Use this URL to cite or link to this record in EThOS: http://ethos.bl.uk/OrderDetails.do?uin=uk.bl.ethos.640665
Title: Negotiating and developing professionalism : early years practitioners' stories of professional identity
Author: Chalke, Joy
ISNI:       0000 0004 5347 0591
Awarding Body: University of Sheffield
Current Institution: University of Sheffield
Date of Award: 2015
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Abstract:
The professionalisation of the early years education and care workforce became a significant policy issue in England from 1997. Notions of a graduate leading practice became part of the expectations that led to the establishment of the Early Years Professional Status (EYPS) (CWDC, 2006). Academic debate at the time began to question the value of the status, with some voices arguing that it purely provided a technicist approach (Osgood, 2010) and suggested there was a need to discover how practitioners in the workforce viewed and constructed their own professionalism (Brock, 2006a). This study responds to that call for evidence by exploring the professional life histories of five graduate early years practitioners in England who were working with children from birth to age four years. Analysis and discussion of their narratives considers how they construct their professional identities. This study recognises the importance of qualifications for developing professional knowledge and identity but also makes a case for acknowledging the role of performing practice; as well as feelings, values and beliefs in professional identity construction. It develops a method of analysis in the ‘holistic silhouette’ which provides a technique that allows exploration of the interrelationships between these three key aspects of professional identity: head (knowledge, reason and thinking), heart (passion, feelings, values and beliefs) and hands (professionalism as worked out in practice). It concludes this approach provides a means to develop understandings of professional identity construction in the early years workforce through further research, as well as supporting transformation of professional identity within the sector outside of the narrow definitions currently represented by the Early Years Teacher Status (EYTS) (NCTL, 2013).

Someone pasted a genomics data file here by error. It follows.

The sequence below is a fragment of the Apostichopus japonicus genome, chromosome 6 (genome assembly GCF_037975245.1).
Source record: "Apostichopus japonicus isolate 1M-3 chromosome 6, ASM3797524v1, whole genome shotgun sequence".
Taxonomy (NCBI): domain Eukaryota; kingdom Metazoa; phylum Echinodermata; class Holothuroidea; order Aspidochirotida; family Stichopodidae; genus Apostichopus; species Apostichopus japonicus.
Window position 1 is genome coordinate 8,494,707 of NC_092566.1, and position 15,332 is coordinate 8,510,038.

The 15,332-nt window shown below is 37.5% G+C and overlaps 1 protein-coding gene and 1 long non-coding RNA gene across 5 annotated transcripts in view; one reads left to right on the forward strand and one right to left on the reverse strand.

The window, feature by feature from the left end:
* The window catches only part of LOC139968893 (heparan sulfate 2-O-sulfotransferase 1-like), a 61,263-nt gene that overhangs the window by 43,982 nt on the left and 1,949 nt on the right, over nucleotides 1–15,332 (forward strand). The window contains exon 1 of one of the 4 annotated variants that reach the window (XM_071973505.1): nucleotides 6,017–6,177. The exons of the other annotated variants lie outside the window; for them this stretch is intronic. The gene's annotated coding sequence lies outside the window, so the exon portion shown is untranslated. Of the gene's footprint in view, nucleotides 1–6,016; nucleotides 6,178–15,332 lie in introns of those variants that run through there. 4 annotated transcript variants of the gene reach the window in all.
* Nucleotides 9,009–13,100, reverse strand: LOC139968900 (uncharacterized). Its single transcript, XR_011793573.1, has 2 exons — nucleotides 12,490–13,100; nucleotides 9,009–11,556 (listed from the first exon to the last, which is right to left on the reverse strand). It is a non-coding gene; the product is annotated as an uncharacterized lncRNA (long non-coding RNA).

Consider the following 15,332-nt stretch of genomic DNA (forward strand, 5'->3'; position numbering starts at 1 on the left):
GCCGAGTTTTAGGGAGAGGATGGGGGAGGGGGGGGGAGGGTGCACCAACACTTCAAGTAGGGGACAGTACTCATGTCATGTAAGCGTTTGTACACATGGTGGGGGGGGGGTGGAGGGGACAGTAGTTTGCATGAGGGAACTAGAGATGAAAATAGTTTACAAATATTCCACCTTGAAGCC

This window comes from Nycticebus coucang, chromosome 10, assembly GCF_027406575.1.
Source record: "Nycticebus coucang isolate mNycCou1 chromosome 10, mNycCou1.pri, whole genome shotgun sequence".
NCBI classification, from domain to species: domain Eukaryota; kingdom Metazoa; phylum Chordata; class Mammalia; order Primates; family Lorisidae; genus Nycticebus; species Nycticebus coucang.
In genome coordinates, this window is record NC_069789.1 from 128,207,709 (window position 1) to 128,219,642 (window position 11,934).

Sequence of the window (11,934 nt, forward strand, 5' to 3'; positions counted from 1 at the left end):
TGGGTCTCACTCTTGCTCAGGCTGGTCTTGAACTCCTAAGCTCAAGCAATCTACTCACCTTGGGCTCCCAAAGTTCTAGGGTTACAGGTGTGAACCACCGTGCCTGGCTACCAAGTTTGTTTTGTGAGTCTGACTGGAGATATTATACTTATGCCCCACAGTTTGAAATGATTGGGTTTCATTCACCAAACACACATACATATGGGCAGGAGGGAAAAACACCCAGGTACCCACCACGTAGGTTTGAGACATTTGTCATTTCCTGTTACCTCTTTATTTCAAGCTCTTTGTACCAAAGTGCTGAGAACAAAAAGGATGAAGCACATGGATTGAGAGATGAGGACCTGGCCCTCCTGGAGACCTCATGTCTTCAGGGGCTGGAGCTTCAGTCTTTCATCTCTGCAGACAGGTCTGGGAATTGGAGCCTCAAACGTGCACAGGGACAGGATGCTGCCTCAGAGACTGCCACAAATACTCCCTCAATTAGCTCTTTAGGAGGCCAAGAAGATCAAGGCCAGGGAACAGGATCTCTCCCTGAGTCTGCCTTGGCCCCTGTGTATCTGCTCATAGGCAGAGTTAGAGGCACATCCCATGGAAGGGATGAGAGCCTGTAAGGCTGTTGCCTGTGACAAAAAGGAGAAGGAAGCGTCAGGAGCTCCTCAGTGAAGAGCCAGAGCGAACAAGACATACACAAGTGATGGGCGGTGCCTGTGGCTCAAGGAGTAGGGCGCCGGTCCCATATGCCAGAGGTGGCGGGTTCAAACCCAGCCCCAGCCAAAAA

Supervisor: Page, Jools Sponsor: Not available
Qualification Name: Thesis (Ed.D.) Qualification Level: Doctoral
EThOS ID: uk.bl.ethos.640665  DOI: Not available
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